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How to Cope With Job Stress

By Emil Vernarec

The 10-year-old girl arrived just moments after the trauma unit got the alert. She had a collapsed lung and intracerebral bleed.

When an accident victim is a child, even experienced acute caregivers, who are no strangers to trauma, wince. But ED nurse Bernie Driscoll could not anticipate the more profound shock she felt when she went to speak to the victim's parents. The mother turned out to be a Girl Scout leader in the local school, and the fatally injured girl, whom Driscoll hadn't recognized, played on the same baseball team as her own daughter.

"It was overwhelming, like being hit by a two-by-four, in spite of more than 20 years as a nurse," says Driscoll, an RN and assistant EMS coordinator at Lutheran GeneralHospital in Park Ridge, Ill. "I couldn't function for the rest of the afternoon."

For days afterward Driscoll had dreams about the incident and sudden bouts of crying. "Intellectually, you know that a person with such injuries is likely to die," she says. "Emotionally, you go through days of self-questioning."

As a peer counselor to emergency responders, Driscoll understood that her grief was natural, as was the guilt of wondering, "Could I have done more?"

Few jobs put a person in the face of such acute stress. Nurses accept it as part of the profession they've chosen. What they may overlook, however, is their own vulnerability to stress-not just the acute incidents, but the less obvious, chronic stresses of working in healthcare and being human.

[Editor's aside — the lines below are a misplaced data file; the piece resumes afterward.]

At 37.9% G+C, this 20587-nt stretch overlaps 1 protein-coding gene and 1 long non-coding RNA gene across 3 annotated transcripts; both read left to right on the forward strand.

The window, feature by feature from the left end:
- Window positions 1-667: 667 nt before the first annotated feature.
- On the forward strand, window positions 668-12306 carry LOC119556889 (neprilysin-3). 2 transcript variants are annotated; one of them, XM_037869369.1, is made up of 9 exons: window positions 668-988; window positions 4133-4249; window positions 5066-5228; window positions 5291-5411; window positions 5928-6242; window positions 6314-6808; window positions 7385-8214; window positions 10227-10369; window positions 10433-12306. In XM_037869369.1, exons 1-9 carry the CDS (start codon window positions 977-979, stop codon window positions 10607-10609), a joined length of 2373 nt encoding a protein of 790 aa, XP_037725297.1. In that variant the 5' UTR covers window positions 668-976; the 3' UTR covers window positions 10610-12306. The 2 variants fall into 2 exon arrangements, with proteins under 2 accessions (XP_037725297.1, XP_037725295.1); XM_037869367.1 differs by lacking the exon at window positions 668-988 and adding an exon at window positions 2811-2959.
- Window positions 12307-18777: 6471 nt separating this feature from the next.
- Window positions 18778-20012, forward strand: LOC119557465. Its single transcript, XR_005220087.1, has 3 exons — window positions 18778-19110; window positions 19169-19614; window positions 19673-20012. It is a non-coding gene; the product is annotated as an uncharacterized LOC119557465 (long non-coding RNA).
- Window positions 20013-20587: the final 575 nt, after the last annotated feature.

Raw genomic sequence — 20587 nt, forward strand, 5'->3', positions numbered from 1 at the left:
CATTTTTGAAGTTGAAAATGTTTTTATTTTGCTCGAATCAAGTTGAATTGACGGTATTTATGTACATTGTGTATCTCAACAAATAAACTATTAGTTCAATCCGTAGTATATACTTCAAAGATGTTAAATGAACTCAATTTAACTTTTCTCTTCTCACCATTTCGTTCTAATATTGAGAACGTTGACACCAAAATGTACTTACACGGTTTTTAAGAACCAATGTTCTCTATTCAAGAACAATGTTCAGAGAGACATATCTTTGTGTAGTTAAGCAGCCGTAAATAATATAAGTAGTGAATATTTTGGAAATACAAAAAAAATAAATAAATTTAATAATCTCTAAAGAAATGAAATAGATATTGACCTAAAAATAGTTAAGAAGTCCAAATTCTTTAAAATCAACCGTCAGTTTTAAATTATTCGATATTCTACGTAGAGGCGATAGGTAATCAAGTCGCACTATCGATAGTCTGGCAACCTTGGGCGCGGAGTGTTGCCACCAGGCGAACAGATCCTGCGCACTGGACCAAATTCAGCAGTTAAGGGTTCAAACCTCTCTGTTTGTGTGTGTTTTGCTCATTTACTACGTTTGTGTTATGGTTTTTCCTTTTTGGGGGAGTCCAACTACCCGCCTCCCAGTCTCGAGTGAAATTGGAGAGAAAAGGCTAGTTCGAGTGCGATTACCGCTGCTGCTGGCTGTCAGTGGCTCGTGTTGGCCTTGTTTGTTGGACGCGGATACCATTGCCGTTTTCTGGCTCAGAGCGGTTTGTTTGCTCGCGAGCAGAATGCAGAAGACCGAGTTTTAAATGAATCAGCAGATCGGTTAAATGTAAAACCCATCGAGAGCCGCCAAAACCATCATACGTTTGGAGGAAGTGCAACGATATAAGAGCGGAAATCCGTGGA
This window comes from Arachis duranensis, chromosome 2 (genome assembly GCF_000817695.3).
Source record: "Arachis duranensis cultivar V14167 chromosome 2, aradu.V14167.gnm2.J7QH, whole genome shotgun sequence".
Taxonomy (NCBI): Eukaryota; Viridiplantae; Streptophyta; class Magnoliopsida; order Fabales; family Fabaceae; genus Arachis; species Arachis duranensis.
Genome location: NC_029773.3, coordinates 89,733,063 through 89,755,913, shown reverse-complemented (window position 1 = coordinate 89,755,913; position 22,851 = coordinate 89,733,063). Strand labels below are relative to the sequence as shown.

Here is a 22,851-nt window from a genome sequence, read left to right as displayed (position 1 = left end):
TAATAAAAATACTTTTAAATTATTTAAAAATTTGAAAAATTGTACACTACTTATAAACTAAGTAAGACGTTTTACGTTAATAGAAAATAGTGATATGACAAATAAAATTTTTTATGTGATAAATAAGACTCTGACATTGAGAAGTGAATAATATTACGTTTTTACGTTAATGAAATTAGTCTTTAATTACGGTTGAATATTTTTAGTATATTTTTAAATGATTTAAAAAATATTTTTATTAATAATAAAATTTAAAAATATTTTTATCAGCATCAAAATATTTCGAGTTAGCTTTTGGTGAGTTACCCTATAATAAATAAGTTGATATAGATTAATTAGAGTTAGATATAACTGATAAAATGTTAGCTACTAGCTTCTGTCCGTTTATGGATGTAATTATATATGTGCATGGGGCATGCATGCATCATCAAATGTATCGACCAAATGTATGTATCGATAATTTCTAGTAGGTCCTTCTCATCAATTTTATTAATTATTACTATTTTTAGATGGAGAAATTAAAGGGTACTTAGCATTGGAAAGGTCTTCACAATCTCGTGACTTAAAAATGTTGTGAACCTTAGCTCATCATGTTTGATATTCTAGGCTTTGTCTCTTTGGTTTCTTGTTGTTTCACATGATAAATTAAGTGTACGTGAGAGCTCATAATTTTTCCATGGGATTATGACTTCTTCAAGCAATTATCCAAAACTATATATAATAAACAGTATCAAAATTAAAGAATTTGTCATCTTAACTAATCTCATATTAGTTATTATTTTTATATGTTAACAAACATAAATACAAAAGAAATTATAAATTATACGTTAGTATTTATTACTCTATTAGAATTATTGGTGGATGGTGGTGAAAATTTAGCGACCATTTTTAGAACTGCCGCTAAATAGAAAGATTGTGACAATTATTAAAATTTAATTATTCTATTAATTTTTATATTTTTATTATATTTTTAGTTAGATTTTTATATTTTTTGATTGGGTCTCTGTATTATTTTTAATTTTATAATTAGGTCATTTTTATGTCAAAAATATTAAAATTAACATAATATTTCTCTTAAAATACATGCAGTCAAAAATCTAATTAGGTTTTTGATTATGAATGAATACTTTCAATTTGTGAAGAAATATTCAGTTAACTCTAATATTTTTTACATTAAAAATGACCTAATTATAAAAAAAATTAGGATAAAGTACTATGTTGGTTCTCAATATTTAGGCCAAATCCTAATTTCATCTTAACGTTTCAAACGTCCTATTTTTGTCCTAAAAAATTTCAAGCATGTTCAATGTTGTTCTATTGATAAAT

Susan Lewis, ARNP, CS, PhD, an advanced practice nurse in adult psychiatry and mental health at the VA Medical Center in Louisville, Ky., says there's a simple reason for this oversight: "Nurses are accustomed to taking care of everyone else, not themselves."

Nurses also work in a fast-changing environment and in a field that is becoming increasingly more complex. "There's more that nurses need to know about medications, the risks of interactions, which enzyme systems metabolize which drugs," says Lewis. "In addition, there are fewer nurses, and they have to care for sicker patients who are discharged more quickly. It's frustrating because you can't give the care you want to give."

Add the pressures of family and everyday life, and it's clear that unless nurses learn how to deal with stress, they're at high risk for burnout.

The wear and tear of chronic stress

When you're faced with a demand or an outright threat, your stress hormones-adrenaline and cortisol-trigger a cascade of physiological events that put your nervous, endocrine, cardiovascular, and immune systems on alert. Those changes provide the fuel you need to face a crisis, large or small.